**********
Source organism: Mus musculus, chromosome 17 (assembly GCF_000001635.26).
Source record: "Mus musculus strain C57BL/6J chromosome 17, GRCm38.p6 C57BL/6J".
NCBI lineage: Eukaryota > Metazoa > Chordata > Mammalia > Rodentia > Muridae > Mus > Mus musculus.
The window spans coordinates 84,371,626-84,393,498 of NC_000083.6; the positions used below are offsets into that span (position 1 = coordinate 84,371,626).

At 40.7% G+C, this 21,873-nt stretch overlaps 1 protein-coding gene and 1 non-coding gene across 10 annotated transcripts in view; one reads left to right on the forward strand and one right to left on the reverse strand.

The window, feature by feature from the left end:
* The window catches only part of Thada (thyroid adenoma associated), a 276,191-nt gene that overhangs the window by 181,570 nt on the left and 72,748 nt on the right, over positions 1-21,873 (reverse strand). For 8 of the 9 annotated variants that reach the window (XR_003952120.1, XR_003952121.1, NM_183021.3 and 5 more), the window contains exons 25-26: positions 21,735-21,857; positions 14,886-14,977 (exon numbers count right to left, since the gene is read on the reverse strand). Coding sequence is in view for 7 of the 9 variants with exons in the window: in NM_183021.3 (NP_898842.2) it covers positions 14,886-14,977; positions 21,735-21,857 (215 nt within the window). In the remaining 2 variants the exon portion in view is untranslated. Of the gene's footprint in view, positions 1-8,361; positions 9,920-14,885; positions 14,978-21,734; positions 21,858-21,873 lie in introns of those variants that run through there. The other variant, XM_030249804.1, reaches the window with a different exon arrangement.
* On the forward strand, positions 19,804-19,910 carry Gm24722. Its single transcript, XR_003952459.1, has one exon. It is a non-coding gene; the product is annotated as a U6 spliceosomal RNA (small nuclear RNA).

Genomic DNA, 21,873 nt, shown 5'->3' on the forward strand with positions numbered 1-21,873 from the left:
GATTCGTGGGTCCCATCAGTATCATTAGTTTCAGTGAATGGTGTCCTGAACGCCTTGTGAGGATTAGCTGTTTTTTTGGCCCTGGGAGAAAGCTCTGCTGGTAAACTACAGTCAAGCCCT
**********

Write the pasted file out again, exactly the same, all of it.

Source organism: Mus musculus, chromosome 17 (assembly GCF_000001635.26).
Source record: "Mus musculus strain C57BL/6J chromosome 17, GRCm38.p6 C57BL/6J".
NCBI lineage: Eukaryota > Metazoa > Chordata > Mammalia > Rodentia > Muridae > Mus > Mus musculus.
The window spans coordinates 84,371,626-84,393,498 of NC_000083.6; the positions used below are offsets into that span (position 1 = coordinate 84,371,626).

At 40.7% G+C, this 21,873-nt stretch overlaps 1 protein-coding gene and 1 non-coding gene across 10 annotated transcripts in view; one reads left to right on the forward strand and one right to left on the reverse strand.

The window, feature by feature from the left end:
* The window catches only part of Thada (thyroid adenoma associated), a 276,191-nt gene that overhangs the window by 181,570 nt on the left and 72,748 nt on the right, over positions 1-21,873 (reverse strand). For 8 of the 9 annotated variants that reach the window (XR_003952120.1, XR_003952121.1, NM_183021.3 and 5 more), the window contains exons 25-26: positions 21,735-21,857; positions 14,886-14,977 (exon numbers count right to left, since the gene is read on the reverse strand). Coding sequence is in view for 7 of the 9 variants with exons in the window: in NM_183021.3 (NP_898842.2) it covers positions 14,886-14,977; positions 21,735-21,857 (215 nt within the window). In the remaining 2 variants the exon portion in view is untranslated. Of the gene's footprint in view, positions 1-8,361; positions 9,920-14,885; positions 14,978-21,734; positions 21,858-21,873 lie in introns of those variants that run through there. The other variant, XM_030249804.1, reaches the window with a different exon arrangement.
* On the forward strand, positions 19,804-19,910 carry Gm24722. Its single transcript, XR_003952459.1, has one exon. It is a non-coding gene; the product is annotated as a U6 spliceosomal RNA (small nuclear RNA).

Genomic DNA, 21,873 nt, shown 5'->3' on the forward strand with positions numbered 1-21,873 from the left:
GATTCGTGGGTCCCATCAGTATCATTAGTTTCAGTGAATGGTGTCCTGAACGCCTTGTGAGGATTAGCTGTTTTTTTGGCCCTGGGAGAAAGCTCTGCTGGTAAACTACAGTCAAGCCCT